As the need for more creative, technological solutions to health issues increases, companies meet constant design challenges when they offer up telemedicine technology or medication management apps designed with older adults in mind. Faculty from Clemson University and North Carolina State University examine this design challenge from a psychological perspective with a new book, “Aging, Technology and Health.”
A study out of Clemson University’s department of biological sciences has identified tiny particles in the brain that regulate the neuroimmune system, a result that might one day be used in treating traumatic brain injuries or viral infections of the brain.
Improved brain injury diagnoses and approaches to knee surgery are among the sports research projects that have received a boost thanks to seed grants from the Robert H. Brooks Sports Science Institute at Clemson University.
Temperatures in the next generation of gas turbines are expected to reach as high as 3100 degrees Fahrenheit, heat so extreme it could literally vaporize components under high velocity steam. The challenge for engineers is to create components that can withstand the high-temperature steam corrosion. If they can, gas turbines will run more efficiently, saving money and creating fewer greenhouse gases. It’s a task bringing together GE Power and Clemson University engineers, who have launched a new research project with $600,000 from the U.S. Department of Energy.
A Clemson University research scientist has obtained a patent for a way to make organic fertilizer that could revolutionize the organic produce industry and put it on a level playing field with conventional crops.
Clemson University will spotlight research throughout the month of April with events that showcase faculty and student achievements and that provide educational opportunities to promote collaboration and career advancement.
Sara Riggs of Clemson University watched as two students with intellectual disabilities worked in the training room of the Walgreens Distribution Center near Williamston, packing bins with consumer products ranging from applesauce to toothpaste.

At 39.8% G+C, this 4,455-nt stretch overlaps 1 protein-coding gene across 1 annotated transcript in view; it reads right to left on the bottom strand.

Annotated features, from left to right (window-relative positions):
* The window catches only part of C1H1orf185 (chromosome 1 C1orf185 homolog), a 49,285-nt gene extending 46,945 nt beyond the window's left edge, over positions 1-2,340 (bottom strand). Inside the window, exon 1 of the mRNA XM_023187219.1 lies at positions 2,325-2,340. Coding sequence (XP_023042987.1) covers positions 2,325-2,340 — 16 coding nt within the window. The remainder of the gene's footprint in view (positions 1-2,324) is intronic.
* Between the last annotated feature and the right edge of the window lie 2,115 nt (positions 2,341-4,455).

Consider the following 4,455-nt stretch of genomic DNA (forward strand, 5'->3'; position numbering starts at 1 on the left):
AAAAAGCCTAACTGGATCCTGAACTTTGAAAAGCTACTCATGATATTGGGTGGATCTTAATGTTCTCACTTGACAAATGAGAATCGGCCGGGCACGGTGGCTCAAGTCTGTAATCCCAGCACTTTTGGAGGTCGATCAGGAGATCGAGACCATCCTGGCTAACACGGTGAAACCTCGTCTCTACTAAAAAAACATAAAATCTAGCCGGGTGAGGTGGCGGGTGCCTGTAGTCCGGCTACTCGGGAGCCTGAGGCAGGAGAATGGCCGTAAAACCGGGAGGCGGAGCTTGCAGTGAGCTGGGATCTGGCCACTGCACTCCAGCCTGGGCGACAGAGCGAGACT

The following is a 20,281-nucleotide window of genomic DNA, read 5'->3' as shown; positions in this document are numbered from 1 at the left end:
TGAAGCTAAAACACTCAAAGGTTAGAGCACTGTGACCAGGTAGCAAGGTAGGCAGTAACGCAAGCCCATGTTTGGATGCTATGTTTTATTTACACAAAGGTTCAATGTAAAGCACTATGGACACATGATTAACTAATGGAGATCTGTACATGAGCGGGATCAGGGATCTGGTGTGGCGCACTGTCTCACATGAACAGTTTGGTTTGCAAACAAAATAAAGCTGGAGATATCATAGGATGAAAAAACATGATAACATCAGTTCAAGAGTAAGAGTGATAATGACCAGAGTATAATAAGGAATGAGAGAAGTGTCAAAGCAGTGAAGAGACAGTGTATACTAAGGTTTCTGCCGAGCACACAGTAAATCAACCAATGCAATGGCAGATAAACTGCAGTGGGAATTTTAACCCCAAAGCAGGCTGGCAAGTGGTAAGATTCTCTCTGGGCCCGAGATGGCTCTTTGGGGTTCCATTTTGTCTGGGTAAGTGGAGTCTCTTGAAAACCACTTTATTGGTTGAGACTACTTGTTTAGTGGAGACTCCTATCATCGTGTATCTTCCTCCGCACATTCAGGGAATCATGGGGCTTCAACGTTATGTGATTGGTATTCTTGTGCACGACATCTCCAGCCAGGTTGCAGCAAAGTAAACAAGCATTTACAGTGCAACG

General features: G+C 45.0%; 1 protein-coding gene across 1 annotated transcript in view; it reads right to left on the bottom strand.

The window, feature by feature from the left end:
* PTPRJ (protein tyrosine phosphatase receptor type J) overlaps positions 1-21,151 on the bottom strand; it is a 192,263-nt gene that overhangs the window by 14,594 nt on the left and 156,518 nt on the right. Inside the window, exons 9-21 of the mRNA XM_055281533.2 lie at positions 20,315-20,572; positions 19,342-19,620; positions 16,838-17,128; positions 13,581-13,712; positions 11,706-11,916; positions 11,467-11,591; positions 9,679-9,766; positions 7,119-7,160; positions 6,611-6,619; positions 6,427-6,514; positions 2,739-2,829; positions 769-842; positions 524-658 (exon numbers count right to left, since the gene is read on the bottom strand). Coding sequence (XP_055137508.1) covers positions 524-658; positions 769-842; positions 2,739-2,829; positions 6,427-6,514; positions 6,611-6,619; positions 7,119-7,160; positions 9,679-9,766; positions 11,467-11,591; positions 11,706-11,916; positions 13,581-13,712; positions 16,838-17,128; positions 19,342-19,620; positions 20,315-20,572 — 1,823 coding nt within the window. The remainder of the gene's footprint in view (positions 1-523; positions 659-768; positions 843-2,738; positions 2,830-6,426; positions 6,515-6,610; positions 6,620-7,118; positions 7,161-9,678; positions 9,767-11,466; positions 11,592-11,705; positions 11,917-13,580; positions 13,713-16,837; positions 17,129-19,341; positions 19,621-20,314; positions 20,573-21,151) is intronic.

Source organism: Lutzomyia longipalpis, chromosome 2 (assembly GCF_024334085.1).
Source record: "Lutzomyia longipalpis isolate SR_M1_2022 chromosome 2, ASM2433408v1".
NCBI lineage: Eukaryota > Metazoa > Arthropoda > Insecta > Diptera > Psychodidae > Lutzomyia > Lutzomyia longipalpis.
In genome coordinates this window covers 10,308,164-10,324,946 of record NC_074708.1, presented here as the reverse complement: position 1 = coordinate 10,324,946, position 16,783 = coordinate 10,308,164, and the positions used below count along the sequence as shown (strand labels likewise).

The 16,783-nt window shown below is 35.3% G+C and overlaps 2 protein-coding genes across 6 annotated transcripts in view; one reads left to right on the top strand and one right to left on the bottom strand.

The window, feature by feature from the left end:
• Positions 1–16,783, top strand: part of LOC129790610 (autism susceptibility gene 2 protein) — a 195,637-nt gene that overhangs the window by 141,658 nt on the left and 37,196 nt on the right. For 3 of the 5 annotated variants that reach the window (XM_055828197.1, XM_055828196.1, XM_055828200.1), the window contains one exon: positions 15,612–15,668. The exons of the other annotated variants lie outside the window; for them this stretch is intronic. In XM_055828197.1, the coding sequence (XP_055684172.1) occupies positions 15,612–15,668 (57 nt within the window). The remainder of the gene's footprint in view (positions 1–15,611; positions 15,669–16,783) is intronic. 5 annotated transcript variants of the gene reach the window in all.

As Clemson University went dark on Aug. 21, 2017, for “The Great American Eclipse,” a GPS antenna poised on top of Kinard Hall monitored the ionosphere, the layer of Earth’s atmosphere that is charged by solar and cosmic radiation. The antenna was part of a study to understand how a natural phenomenon, like the total solar eclipse, might affect GPS capabilities.
Srikanth Pilla of Clemson University said that cost is the biggest barrier to using more composite materials in automotive manufacturing, but those materials could become more attractive if steel and aluminum prices rise in the wake of new tariffs.
Aphids are some crops’ worst nightmare, but a Clemson University professor is investigating natural tools that may lead to better aphid management in fields. Carmen Blubaugh, an assistant professor in Clemson University’s plant and environmental sciences department, is involved in a study that addresses how plants mediate interactions between predators and prey.
A seasoned business executive and product-development professional has been tapped to lead the Clemson University Research Foundation (CURF).
Elephants in the Southeast Asian country of Myanmar are facing a new, brutal brand of destruction at the hands of poachers: They’re being slaughtered at an increasing rate for their skins, feet, genitalia and hair, according to a report published March 13, 2018, in PLOS ONE.
With the understanding that collaboration is essential, Clemson Cooperative Extension agents will begin visiting agricultural operations across the state this week to understand their water usage. The South Carolina Agricultural Water Use and Irrigation Survey will collect scientific data that will be used to aid state agencies, legislators, policymakers and others in making informed management decisions about water resources.
Research from more than 100 scientists across the world, including that of Clemson professor of biological sciences Saara DeWalt, has recently combined to show that the world's tropical forests are more similar than scientists previously thought.
South Carolina cotton farmers have a new tool to use in their fight against thrips.